The “Pickle Police” questioned me whether combining Indian curry paste into my pickled shiso leaf kimchee was against the laws of pickle making? I replied, “Who said is wasn’t?” We are dipping insects into chocolate as a culinary statement and making IPA’s black; therefore, I am not regressing and have moved on from that issue. I have been experimenting with pickle-making techniques lately. I have been doing a lot of thinking about it as I enjoy some fermented malted beverages and aged libations.
I recently did a small demonstration on simple pickling techniques at the Talking Farm in the town where I live. They have been growing for only two years and just started producing enough lettuce, arugula, kale and a few other items to start selling to local restaurants in the area. The purpose of the farm is to educate the community on how and where their food comes from. Walking through the farm late in the season and seeing all of this produce still on the vine was very inspiring but got me thinking about something!
We are all now so familiar with the farm-to-table movement and the abundance of farmers markets in city centers and community parking lots. The same day I also spent the morning walking through a very formidable farmers market with some of the bigger organic operators with fancy displays of vegetables, fruits and greens. The beauty and abundance of the fresh produce was inspiring but it left me questioning what is happening to the unsold product. Is it being dragged from one market to another? If not, I hope that it ends up on the tables of those less fortunate. I hope there is enough profit on what is sold that the vendors donate to a food depository. I want to be the person who admits we fill our kitchen with pretty organic vegetables, but it is still an economic dilemma for me. I don’t mind paying for the cost of organic, and the effort to get it from central Michigan to Chicagoland. They have a business to run. However, I will only buy it if I know I am going to use it all and not waste it.
The overgrowing of product even on a small farm in anticipation of its sale must be a costly endeavor. The Talking Farm’s manager wanted to collaborate with a chef to produce a line of pickles to preserve the crop and have something to sell in the winter or for fundraising events. That’s when I got excited and started to think about the “Pickle Police” again. Here we go, another jar of murky green vegetables!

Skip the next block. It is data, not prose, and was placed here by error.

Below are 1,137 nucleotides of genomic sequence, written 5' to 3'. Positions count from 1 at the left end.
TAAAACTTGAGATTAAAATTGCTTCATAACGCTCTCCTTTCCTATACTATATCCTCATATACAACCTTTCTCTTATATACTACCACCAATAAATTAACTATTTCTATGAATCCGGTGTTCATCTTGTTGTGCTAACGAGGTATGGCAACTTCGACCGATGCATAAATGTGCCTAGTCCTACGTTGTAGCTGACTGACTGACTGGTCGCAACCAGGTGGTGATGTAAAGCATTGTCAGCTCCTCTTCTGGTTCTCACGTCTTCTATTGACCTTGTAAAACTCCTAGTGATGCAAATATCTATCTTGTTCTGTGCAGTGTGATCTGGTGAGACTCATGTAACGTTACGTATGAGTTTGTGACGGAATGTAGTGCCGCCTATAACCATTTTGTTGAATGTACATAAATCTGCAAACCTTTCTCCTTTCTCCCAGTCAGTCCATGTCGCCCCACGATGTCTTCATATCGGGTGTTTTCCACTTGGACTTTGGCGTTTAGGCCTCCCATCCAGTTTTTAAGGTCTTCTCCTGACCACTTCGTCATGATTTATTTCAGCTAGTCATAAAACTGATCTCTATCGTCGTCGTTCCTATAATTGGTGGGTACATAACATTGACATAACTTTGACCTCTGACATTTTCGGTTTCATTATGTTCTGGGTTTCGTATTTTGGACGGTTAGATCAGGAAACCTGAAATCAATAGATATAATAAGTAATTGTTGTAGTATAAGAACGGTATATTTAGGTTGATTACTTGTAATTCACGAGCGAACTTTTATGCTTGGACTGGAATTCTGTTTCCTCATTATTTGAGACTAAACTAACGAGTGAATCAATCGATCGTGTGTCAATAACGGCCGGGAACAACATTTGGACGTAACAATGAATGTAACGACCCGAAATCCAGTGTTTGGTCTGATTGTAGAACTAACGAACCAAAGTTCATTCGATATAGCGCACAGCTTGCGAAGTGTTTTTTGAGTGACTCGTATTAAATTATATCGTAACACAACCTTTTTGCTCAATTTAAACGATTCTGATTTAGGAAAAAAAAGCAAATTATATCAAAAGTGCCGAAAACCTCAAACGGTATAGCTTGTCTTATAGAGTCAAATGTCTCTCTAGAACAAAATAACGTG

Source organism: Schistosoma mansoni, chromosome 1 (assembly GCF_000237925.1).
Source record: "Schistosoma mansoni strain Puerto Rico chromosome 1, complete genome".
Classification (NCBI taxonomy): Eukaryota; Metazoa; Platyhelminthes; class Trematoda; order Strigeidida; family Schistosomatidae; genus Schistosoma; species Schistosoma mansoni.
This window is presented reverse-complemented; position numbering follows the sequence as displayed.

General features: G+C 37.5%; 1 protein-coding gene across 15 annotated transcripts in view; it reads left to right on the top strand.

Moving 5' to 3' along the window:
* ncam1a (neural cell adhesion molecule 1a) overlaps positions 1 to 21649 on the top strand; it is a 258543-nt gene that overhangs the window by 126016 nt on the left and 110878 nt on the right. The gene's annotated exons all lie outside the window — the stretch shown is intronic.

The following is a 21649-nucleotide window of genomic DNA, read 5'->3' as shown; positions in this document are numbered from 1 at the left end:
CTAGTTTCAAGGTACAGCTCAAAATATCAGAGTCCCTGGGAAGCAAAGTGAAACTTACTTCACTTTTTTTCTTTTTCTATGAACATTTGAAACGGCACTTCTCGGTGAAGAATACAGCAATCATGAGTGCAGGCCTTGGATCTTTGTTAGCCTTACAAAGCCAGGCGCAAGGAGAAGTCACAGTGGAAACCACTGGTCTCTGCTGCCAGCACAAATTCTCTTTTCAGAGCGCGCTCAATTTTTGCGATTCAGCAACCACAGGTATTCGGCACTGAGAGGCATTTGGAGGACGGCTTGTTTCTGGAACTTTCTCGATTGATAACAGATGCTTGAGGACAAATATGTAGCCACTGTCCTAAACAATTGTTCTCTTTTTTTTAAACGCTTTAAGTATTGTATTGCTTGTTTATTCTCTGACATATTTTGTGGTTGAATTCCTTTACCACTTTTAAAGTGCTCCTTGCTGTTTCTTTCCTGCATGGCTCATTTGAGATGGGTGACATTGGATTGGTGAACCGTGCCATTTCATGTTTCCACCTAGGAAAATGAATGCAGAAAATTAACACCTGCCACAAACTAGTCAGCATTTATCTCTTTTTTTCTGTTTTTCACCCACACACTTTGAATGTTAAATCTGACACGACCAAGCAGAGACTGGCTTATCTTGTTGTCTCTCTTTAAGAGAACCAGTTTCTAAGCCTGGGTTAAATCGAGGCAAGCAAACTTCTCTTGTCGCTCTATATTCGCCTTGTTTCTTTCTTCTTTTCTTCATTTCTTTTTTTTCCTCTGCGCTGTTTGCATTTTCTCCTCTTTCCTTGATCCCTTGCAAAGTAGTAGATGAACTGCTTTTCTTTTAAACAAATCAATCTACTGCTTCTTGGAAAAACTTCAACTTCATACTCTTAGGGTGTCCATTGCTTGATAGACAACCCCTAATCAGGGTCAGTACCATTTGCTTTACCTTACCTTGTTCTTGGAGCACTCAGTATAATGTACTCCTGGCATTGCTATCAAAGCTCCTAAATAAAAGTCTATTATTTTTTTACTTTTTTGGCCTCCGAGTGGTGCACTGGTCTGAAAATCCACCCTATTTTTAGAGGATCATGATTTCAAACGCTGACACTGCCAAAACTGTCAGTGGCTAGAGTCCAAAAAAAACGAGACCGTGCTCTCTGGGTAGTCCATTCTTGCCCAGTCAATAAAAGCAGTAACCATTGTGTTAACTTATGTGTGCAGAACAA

Pickles are on every table around the world. Why? Because this was one of the answers to the question of what do we do with this extra produce. It’s preserved in a wide variety of methods, from dry curing, to dehydration to brining, jarring and fermentation. There are some classic examples in this country from the bread and butter pickle to the pickled green tomato. Around the world we have pickled jalapenos, pickled mushrooms and pickled limes. Regardless of what country they are from, what they all have in common is an unmistakable flavor profile that you hate to admit is – addictive!
The flavors of salty, sweet, bitter and sour are all present in a good pickle but then we start to get into the umami of aging and the funkiness of fermentation from lactobacillus in which things get really good. These are the traits in Grey Kunz’s book “The Elements of Taste” that pull and bring out underlying flavors that compliment the basic four. They also compliment textures from cloying sweet and rich fattiness by cutting through them. Think about malt vinegar cutting through the richness and fattiness of fish and chips. There is also research being brought forward about some of the flavors that can develop in fermented and preserved foods. Oxidized fat and concentrated minerals are being considered to be added to the current 5 flavors, yes, umami is at the table and leading the bunch if you ask me.
So in my experimenting, substituting a pungent Indian wet curry paste instead of Korean red pepper paste and Asian pear makes sense to me. They bring piquant and pungency, as well as sweetness, to the table. Shiso leaves bring a whole level of dimension to it. I cleaned and packed the leaves in a paste of garlic, ginger, curry paste, soy and honey. Then, I left them to ferment for a couple of days and now they are complex and earthy. I intend to use them as a base for a sandwich spread or as compliment to rice.
I am not going to abide by the basic rules of pickling and work within the geographic boundaries established by the GOPP (Grand Old Party of Pickles); it’s time for some new thinking. Next time you stare down a bunch of purple carrots or heirloom tomatoes, don’t just throw them on a salad, grab the salt, vinegar and miso paste and start pickling. Those $6 a bunch carrots are really going to appreciate the attention from you when it’s minus 10 degrees outside and there isn’t anything growing.